In For Parents, Tips & Tricks

Repetition is fantastic for children who are learning vocabulary. It might seem incredibly repetitive— maybe even boring—for parents, but this repetition helps your child develop many of their language skills. Saying words or phrases once can help give your child an idea of what they mean, but it’s the natural repetition that will reinforce your child’s understanding of them.

And it goes way past just understanding what words mean.

Learning About Words

When we speak a word, we’re essentially joining together different speech sounds in different patterns. To start learning spoken language, a child needs to be able to hear and understand these sounds.

For a child with hearing loss, that often means using a hearing aid or hearing implant. But that’s not enough: they also need abundant and meaningful experiences that give them the chance to hear these sounds and patterns. Hearing these patterns over and over gives them the chance to recognize how spoken language is made up of these patterns joined together in different ways.

Rhyming is one way to help your child focus their attention on the different sound patterns we use in spoken language. This is because rhyming repeats and combines sounds in predictable ways.

When you say a rhyme to your child, you’re showing them similarities in specific sound patterns, and teaching them how different sounds can work together to sound similar. For example, the words “cat”, “rat” and “bat” all sound similar because they end with the same “-at” sound pattern. And, as they keep hearing new words through more rhyming activities, they’ll start to see that lots of other words can begin with different sounds but end with the same sound pattern: words that sound similar or rhyme, like “hat,” “sat,” or “mat.”

From Rhyming to Reading and Writing

Before a child can develop reading and writing skills, it’s important for them to have a good understanding of sounds and sound structures in spoken words. That’s because in developing these literacy skills, they’ll also use their phonological awareness skills: being aware of the sounds and sound structures of spoken words. When we read and write, we’re using our understanding of sounds and how sound patterns make words.

When your child hears rhymes through songs or reading, they’ll get more and more aware of all the sounds and sound patterns in the rhyme. And when they hear these over and over, your child will build their understanding of how the patterns are grouped together: the words’ phonological representation.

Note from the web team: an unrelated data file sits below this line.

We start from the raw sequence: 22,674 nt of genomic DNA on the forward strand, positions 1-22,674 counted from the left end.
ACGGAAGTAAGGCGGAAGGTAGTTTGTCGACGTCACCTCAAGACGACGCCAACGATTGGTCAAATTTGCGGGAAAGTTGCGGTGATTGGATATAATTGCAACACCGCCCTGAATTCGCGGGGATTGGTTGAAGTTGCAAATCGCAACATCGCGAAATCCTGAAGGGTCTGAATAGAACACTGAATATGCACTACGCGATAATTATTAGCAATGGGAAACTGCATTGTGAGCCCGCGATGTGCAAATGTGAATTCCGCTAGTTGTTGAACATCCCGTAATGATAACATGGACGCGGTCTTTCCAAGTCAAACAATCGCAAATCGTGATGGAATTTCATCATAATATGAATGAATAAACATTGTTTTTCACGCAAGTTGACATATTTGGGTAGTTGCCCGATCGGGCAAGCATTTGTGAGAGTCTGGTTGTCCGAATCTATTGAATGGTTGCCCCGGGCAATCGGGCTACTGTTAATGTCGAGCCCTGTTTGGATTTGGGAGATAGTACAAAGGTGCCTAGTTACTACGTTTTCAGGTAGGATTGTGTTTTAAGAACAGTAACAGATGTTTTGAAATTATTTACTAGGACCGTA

Later on, when they start to match letters to sounds, they’ll again use this knowledge, with their vocabulary and language skills, along with their vocabularies and language skills to support their development of their reading and writing skills.

Excitement and Emotion

When you sing, say a nursery rhyme, or read books that rhyme, you’ll probably mix up the speed and pitch of your voice depending on what’s being said. For example, take the sentence “His name is John.”  And then take the question “His name is John?” You’re using the same words but, by changing the way that you use your voice, are showing that each has a different meaning or intent.

Varying your voice like this teaches your child that the way you say something can change its meaning. Changing the tone and loudness of our voice can also keep someone interested in what we’re saying. When your child begins to sing, recount past events, and read aloud, they’ll understand that changing up their voice to match the meaning of what they’re saying or reading can help in communicating their message to whoever is listening.

By varying your voice when singing or reading, you can also help your child to learn about emotion. By hearing you speak in different ways depending on what’s being said—Are you talking fast? Slow? Quiet? Loud? High? Low?—you’ll show your child how certain words imply certain emotional meaning. Then, when your child will start to read and tell stories on their own, they’ll themselves start using similar animation and emotion to best express the story.

 

Check out these blog posts for tips about how you can use rhyming to help your child develop:

 

This post was written with help from Ingrid Steyns, a speech-language pathologist and rehabilitation manager at MED-EL.

 

References

  1. Ambrose, S. E., Fey, M. E., & Eisenberg, L. S. (2012). Phonological awareness and print knowledge of preschool children with cochlear implants. Journal of Speech, Language, and Hearing Research, 55(3), 811-823.
  2. DesJardin, J. L., Ambrose, S. E., & Eisenberg, L. S. (2009). Literacy skills in children with cochlear implants: The importance of early oral language and joint storybook reading. Journal of Deaf Studies and Deaf Education, 14(1), 22-43.
  3. Lederberg, A. R., Schick, B., & Spencer, P. E. (2013). Language and literacy development of deaf and hard-of-hearing children: successes and challenges. Developmental psychology, 49(1), 15.
  4. Spencer, L. J., & Tomblin, J. B. (2008). Evaluating phonological processing skills in children with prelingual deafness who use cochlear implants. Journal of Deaf Studies and Deaf Education, enn013.

 

 

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